for personal profit. For the Diamond Jubilee weekend this week


next year, it will be open again. �30,000 had been pledged to upgrade


the building but the district council is offering volunteers a


deal on the rent. Were it was founded 100 years ago,


Grantham Museum was that set up by volunteers like Henry Preston here


he used to run the water works. The charge for contemporary as it had


to make this museum modern, interesting and relevant but still


pay the bills. I still perceive it as taking on something that I am


passionate about, having something in the community. I do not want it


to go. We have got plans for a shop to make it successful, we want to


get corporate sponsors and have a scheme for friends of the museum so


a whole set of plans to raise the profile of the museum. Every member


of the group here and all the other volunteers have a different room,


we have got to try somehow to get them close together so they can


work together a. Are the home of Isaac Newton and Margaret Thatcher,


cramp and certainly has a story to tell, and the Iron Lady has a story


to tell. If we can manage the funding carefully and well, we will


reap the rewards without some of the costs back go into local


authorities and big organisations getting involved. The museum is due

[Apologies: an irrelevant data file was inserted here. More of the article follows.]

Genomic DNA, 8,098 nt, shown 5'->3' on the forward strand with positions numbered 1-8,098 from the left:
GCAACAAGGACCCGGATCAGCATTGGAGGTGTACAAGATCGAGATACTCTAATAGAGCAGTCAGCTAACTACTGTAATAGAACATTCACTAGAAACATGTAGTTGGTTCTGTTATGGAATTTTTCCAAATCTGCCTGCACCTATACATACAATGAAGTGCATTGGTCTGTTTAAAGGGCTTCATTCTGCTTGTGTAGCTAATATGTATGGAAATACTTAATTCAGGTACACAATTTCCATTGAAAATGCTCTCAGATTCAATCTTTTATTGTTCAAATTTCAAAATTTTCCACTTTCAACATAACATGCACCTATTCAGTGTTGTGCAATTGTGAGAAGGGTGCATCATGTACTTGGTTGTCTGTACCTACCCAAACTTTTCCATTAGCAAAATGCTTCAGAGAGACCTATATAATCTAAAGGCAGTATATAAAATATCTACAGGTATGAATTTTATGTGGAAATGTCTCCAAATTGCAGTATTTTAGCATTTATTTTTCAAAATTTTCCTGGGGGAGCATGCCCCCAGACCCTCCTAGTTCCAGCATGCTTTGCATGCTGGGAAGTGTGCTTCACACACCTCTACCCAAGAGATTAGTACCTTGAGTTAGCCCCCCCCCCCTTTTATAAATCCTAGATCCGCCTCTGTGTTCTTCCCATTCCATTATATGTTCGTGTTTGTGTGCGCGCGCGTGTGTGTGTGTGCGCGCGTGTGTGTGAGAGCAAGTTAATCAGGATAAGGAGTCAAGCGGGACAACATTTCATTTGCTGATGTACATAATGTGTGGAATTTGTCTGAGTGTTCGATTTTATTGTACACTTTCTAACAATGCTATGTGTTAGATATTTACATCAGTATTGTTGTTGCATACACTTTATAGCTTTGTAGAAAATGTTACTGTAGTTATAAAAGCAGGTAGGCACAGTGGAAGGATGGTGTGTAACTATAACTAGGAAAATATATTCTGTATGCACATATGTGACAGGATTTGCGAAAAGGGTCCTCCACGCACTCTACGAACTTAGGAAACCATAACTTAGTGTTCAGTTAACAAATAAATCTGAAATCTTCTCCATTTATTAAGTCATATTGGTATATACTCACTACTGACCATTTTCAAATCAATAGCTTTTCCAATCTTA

to open its doors next June to coincide with the Diamond Jubilee


Wildlife experts at the Attenborough Nature Reserve near


Nottingham are warning blackberry pickers to be extra careful when


rummaging for fruit. This year, the berries have ripened much earlier


than usual, coinciding with the bird breeding season. Geeta Pendse


For many, blackberry picking is a highlight at the end of the summer.


But this year in some places, the fruits have ripened much earlier.


And as visitors flocked to Attenborough Nature Reserve in


Nottingham, some staff say that because are disturbing the nests of


young chicks without realising. As well as a source of food, these


brambles are prime locations for birds to nest. Partly because these


groups are forming and uninviting to predators like crows and weasels


but people walking through, it is also exposing their nests. Last


week, staff were exposed to this nest which was left empty.


chicks have been eaten by a predator which may not have seen


the nest otherwise or been able to access it because of the thick


vegetation. The main problem is that the berries have ripened at


the same time as the bird's breeding season. People are being


warned to stick to the paths and not wade through vegetation. It


seems in many cases, visitors were unaware of the problem. I was very


surprised because I thought they had flown the nest by now. It is


not something that one would normally think about. I should be